What are the best ways to support students who struggle with reading comprehension?
The answer is not always straightforward, because one tool may work really well for one student, while something totally different works best for another! Honestly, sometimes the key is to have lots of different strategies ready to go.
So, in this post, I’m sharing the top four approaches that I’ve had the most success with in working with kids struggling to make meaning of text in my classroom.
Strategy #1 – Teach comprehension strategies explicitly.
I like to introduce each comprehension strategy in isolation – and with the assistance of an anchor chart.
I display the chart on my easel and then model how good readers use the strategy as I read stories aloud to the class.
I use the anchor charts included in the Lucky Little Toolkit because there are charts for all the strategies I teach over the course of the year.
I print the charts poster-sized (find directions for printing poster size in this blog post). I display them front and center when we’re focusing on the new skill, then move the chart to a wall nearby so we can still reference it when necessary.
I find that when I introduce comprehension strategies with the help of an anchor chart, it brings the concept to life and gives my students a visual prompt to try the strategy out.
I also like to use mini-versions of these anchor charts to prompt my students to apply the strategies when they’re reading on their own. (Scroll down to read more about that in strategy #3!)
Strategy #2 – Organize thinking with graphic organizers
Sometimes when my students are struggling with comprehension, it comes down to having too much information and not having a way to organize it.
Graphic organizers work like a charm when this is the case.
For example, my students show their understanding of a text by filling in a template such as this one featuring story elements. Then, retelling the story, answering comprehension questions, or writing about the text is suddenly so much easier!
My favorite graphic organizers are included in the Lucky Little Toolkit as well! This toolkit is seriously like a one-stop-shop for all the greatest teaching tools!
Strategy #3 – Provide resources that prompt students to access learned comprehension strategies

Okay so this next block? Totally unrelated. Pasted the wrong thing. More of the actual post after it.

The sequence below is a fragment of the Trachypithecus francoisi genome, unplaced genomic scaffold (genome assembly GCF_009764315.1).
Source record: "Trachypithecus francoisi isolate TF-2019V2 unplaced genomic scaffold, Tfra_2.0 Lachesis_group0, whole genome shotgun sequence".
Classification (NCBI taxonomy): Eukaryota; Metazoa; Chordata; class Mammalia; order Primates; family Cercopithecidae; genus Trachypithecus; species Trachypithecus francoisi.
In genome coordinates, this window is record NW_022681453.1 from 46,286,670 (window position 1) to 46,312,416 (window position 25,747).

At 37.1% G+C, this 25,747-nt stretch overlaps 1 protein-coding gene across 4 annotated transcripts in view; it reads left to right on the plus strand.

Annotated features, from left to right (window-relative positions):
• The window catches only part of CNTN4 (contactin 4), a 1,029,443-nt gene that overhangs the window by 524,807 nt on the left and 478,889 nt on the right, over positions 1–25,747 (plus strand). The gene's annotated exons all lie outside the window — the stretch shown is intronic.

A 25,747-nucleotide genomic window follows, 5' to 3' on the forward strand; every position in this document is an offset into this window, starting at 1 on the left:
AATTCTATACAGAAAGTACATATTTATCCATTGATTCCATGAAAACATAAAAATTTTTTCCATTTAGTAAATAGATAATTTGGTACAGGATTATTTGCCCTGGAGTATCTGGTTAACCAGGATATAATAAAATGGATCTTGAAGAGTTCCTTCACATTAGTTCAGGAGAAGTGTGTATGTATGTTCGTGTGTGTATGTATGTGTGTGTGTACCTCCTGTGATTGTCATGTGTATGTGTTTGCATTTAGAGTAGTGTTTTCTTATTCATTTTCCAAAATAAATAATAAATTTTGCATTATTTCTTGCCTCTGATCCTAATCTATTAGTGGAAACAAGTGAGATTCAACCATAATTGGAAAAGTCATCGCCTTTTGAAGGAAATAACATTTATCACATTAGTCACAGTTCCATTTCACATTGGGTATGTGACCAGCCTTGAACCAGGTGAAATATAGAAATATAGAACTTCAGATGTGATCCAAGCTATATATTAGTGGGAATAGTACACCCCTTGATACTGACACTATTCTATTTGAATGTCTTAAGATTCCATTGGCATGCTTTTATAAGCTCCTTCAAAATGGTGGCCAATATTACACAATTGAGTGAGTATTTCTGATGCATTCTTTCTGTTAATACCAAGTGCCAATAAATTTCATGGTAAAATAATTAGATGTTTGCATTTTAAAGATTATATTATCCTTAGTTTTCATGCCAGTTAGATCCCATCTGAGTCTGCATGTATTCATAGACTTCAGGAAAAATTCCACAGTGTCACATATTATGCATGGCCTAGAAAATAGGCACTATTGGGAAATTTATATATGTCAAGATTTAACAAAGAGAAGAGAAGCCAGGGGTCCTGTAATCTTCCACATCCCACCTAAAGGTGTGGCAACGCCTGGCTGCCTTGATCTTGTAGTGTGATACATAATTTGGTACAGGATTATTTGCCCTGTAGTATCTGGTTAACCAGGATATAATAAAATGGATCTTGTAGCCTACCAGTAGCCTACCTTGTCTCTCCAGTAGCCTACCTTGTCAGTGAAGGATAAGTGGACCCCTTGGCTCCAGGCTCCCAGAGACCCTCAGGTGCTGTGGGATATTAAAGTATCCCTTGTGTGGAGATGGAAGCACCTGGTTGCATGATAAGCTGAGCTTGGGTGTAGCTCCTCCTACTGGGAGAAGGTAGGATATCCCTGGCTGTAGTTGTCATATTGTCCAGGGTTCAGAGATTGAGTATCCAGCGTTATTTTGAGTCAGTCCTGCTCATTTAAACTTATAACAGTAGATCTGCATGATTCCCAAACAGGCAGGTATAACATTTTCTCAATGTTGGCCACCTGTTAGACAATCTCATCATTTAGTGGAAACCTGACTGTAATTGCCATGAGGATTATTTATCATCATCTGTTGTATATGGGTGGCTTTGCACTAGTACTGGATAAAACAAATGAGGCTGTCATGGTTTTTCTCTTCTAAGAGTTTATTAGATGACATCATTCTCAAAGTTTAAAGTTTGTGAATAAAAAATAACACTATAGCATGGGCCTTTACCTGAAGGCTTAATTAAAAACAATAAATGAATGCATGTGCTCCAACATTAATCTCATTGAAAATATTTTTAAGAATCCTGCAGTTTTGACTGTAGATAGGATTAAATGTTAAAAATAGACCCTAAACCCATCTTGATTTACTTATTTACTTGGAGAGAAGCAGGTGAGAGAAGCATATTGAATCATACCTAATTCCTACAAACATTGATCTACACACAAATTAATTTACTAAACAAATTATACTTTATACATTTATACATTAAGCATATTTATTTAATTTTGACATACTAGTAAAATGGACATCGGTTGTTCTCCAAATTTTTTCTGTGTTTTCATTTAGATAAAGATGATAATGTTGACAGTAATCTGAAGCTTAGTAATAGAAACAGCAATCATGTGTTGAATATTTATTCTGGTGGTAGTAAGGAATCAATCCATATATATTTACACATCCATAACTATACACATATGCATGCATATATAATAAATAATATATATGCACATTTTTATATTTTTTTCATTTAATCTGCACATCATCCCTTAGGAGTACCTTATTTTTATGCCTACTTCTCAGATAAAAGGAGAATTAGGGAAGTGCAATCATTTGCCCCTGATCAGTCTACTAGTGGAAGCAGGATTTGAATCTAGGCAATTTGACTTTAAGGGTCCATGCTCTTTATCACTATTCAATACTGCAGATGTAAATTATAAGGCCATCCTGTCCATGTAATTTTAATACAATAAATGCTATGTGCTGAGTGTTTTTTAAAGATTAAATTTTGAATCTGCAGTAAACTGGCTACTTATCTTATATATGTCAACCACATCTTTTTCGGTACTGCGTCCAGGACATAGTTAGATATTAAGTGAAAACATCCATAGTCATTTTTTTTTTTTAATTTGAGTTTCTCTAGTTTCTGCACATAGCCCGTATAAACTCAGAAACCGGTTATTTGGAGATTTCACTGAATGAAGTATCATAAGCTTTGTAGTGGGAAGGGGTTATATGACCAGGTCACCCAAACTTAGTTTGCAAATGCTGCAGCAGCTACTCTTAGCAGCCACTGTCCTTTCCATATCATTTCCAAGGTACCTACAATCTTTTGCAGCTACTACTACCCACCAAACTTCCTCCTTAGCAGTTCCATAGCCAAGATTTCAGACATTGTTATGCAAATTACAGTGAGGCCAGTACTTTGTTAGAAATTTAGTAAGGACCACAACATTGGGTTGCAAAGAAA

When students are working on their own, I have several different tools they can use to prompt them to use a learned comprehension strategy.
I) Comprehension Bookmarks
I have a bookmark for each comprehension strategy taught. They are so handy as a reference tool when kids are stuck. Also – the set I use (from the Lucky Little Toolkit) feature sentence starters for responding to text!
II) Comprehension Strategy Mini Anchor Chart Rings
This is the idea I was mentioning earlier… I print mini-versions of my anchor charts and attach them to rings for each student. This way, kids have instant access to each comprehension strategy we’ve learned when they’re reading on their own or in reading groups.
The mini anchor charts are included for quick printing in the Lucky Little Toolkit.
Strategy #4 – Digital Reading Toothy
The Reading Toothy game is my students’ favorite way to practice comprehension strategies! I assign these as a literacy center, and sometimes morning work as well. Often my students choose to play Reading Toothy on a device when they finish early too, which doesn’t bother me in the slightest!
So, there are sixteen different reading skills, each with different reading sets and tasks to complete.
These digital reading task cards are self-correcting and self-paced. Kids have a fun incentive to stay focused on the reading task by adding a tooth for Toothy’s mouth each time they select a correct answer.
There are digital toothy sets for 1st, 2nd, and 3rd grades, each with standards-aligned comprehension tasks and grade level-aligned reading passages!
Check out the bundles in our Lucky Little Learners shop:
The Toothy Reading Task Bundles are also available in printable versions:
Just by offering a few solid resources, you’ll be able to make reading more enjoyable and accessible for your students. And when your students are struggling with comprehension, try one of these four ideas to give them a boost!